Longbongcilvaringz
09-08-2009, 09:50 AM
I heard nothing about this before it dropped, as i was also banned from here, didn't have the opportunity to check it out.

So i was surprised when i randomly saw in a blog that Wu Tang were releasing another album, and i downloaded it without reading anything about it (whether it was a Clan album or a compilation etc.)

Was very pleasantly surprised.

The numerous skits don't detract from the album for me.

An album of only 8 really good tracks, is always going to be far superior to an album of 22 decent track, to me at least.

I really enjoy the overall sound of the album, and contrary to what someone else said, i think there is a decent amount of sonic variation while maintaining a high level of quality.

I Wish You Were Here could have easily have been turned into a corny and cheesy quasi RnB track much like the majority of Ghosts' previous attempts, but the understated and soulful beat coalesces perfectly with both Tre Williams and Ghosts' vocals. It's a testament to the production on this album that i enjoy this track, as generally i have found the greater Wu Tang Clan attempts at similar track dull, over blown and over cooked.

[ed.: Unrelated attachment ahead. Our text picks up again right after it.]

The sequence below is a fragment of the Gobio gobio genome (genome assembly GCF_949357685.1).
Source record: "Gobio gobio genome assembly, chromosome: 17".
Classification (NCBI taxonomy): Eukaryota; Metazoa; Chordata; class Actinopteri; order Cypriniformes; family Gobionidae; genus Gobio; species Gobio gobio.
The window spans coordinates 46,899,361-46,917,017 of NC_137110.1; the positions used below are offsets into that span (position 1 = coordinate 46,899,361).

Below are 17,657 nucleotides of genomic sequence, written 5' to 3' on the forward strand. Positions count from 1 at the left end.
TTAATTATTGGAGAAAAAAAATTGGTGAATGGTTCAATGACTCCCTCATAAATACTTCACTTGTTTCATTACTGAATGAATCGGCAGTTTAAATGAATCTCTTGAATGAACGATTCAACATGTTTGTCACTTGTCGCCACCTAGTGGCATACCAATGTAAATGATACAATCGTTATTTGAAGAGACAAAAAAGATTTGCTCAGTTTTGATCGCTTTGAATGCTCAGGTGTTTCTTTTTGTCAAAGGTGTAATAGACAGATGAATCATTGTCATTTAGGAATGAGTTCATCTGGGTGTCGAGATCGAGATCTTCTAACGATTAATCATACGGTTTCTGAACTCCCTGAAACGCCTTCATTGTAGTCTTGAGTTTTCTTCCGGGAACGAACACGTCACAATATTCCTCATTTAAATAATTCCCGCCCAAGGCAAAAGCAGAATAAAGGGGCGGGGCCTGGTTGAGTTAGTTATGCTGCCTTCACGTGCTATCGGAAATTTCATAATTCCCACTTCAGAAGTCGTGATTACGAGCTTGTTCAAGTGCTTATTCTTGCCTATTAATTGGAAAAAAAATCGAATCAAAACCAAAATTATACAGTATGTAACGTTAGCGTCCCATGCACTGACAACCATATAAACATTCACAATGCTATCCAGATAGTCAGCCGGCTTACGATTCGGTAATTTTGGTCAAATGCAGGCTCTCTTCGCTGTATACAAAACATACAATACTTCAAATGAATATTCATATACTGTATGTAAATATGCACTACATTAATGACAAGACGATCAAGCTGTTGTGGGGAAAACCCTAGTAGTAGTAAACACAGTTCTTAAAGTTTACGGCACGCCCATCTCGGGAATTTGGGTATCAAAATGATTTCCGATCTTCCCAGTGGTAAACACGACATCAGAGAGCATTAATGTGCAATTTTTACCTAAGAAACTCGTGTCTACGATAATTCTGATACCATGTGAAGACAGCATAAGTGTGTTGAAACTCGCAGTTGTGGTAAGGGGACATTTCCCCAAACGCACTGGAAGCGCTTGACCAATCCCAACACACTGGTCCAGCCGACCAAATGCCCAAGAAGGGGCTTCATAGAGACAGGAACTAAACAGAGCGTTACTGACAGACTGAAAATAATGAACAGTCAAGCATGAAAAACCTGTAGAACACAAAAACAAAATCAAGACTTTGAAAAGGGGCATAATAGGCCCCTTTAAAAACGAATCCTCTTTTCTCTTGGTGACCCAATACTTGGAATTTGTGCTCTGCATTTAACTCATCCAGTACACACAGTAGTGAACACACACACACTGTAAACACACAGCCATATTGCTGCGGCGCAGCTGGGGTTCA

Hard To Kill is a great opener, after hearing 8D i was a bit concerned that Deck had lost the dynamism that made all of his previous Wu appearances stand out. However, he rhymes on on Chamber Music and OB4CL2 demonstrates a return to form and an over shadowing of any other mc's featured on those albums. Hearing Masta Ace on a beat like this is a pleasure.

After reading most of the reviews here, it seems like most people don't think much of Harbor Masters, but it's probably my favourite track on the album. I think it's an exemplar of the benefits of employing live instruments correctly. It has complex subtlety and a funk which i haven't heard on a Wu record for years. Radiant Jewels is less impressive, but is still a good track in it's own right, the strings almost sound over the top but are just controlled enough. The live bass line is buttery, and Sean Price kills it. Evil Deeds is a similar track, not amazing, but still a pleasant listen. The beat is a little over the top and repetitive for my liking, but the ending is nice.